House Committee Records Turned over to National Archives

Thirty years after the House Committee on Foreign Affairs published its report on The Assassination of Representative Leo J. Ryan and the Jonestown, Guyana Tragedy, the classified portions of the investigation have been turned over to the National Archives for review and potential release.

The public portion of the report, a 782-page document, was issued during a one-day committee hearing on May 15, 1979, less than six months following the deaths in Jonestown. The report begins with 37 pages of analysis and recommendations, with the balance of the document principally consisting of previously-published materials – press coverage of Jonestown, the State Department’s early list with the names of the Jonestown dead, etc. – as well as exchanges of congressional correspondence authorizing the investigation, and discussions of the Freedom of Information Act and Privacy Act, including the effects of those laws on federal agencies’ ability to act before the tragedy.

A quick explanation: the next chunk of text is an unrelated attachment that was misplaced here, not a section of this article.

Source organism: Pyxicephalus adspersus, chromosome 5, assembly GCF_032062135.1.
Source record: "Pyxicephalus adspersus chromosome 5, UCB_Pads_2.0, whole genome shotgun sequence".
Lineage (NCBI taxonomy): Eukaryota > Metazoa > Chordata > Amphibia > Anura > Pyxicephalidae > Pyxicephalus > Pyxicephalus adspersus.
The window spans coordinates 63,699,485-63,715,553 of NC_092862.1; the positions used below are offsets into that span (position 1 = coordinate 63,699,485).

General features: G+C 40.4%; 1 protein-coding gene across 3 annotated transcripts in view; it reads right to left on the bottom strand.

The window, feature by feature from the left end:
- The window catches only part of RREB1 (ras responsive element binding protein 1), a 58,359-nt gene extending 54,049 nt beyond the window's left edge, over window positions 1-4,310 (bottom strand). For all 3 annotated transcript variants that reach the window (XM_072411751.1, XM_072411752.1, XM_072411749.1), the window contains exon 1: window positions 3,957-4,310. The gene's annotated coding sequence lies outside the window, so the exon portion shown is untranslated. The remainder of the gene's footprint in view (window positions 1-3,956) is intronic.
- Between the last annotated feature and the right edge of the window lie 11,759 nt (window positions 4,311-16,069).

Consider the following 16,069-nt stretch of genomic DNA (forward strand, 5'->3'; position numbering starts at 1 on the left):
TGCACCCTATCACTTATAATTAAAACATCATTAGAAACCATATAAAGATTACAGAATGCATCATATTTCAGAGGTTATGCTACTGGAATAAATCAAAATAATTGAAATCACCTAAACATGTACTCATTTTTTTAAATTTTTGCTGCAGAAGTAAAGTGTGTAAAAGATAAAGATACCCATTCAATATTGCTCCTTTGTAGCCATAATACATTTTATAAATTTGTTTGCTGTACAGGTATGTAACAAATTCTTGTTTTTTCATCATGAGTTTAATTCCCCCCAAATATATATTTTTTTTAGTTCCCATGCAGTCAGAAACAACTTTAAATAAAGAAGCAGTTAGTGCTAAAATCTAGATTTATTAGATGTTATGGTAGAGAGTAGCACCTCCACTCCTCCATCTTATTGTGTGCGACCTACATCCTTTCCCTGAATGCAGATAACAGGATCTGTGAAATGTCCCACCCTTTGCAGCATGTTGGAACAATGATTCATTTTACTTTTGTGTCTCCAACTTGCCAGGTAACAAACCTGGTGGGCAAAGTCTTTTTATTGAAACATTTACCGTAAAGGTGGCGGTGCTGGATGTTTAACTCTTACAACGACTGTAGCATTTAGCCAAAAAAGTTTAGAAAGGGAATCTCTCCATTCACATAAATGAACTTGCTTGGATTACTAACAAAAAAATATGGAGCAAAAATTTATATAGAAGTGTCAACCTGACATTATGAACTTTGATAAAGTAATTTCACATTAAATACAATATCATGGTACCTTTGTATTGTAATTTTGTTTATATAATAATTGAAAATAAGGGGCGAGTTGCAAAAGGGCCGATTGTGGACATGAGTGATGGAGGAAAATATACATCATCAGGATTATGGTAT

Documents withheld from disclosure in 1979 – as described in the table of contents – included “Tactics [of] Jim Jones and the People’s Temple,” “Motivations [of] Jim Jones and the People’s Temple,” “Awareness of danger, predicting the degree of violence,” “U.S. Customs Service Investigation,” and “Social Security and foster children.”

A group of religious studies scholars and historians petitioned Congress for release of the documents on the 20-year anniversary of the report in 1999. Following up on that petition effort a few months later, the editors of the jonestown report learned that the committee had placed a 30-year embargo upon the materials.

That embargo expired this past May.

The committee has since turned over the documents to the National Archives for review and eventual release.

The documents cannot be requested under the Freedom of Information Act since they are still considered congressional records, and Congress exempted itself from FOIA provisions when it passed the legislation in 1967.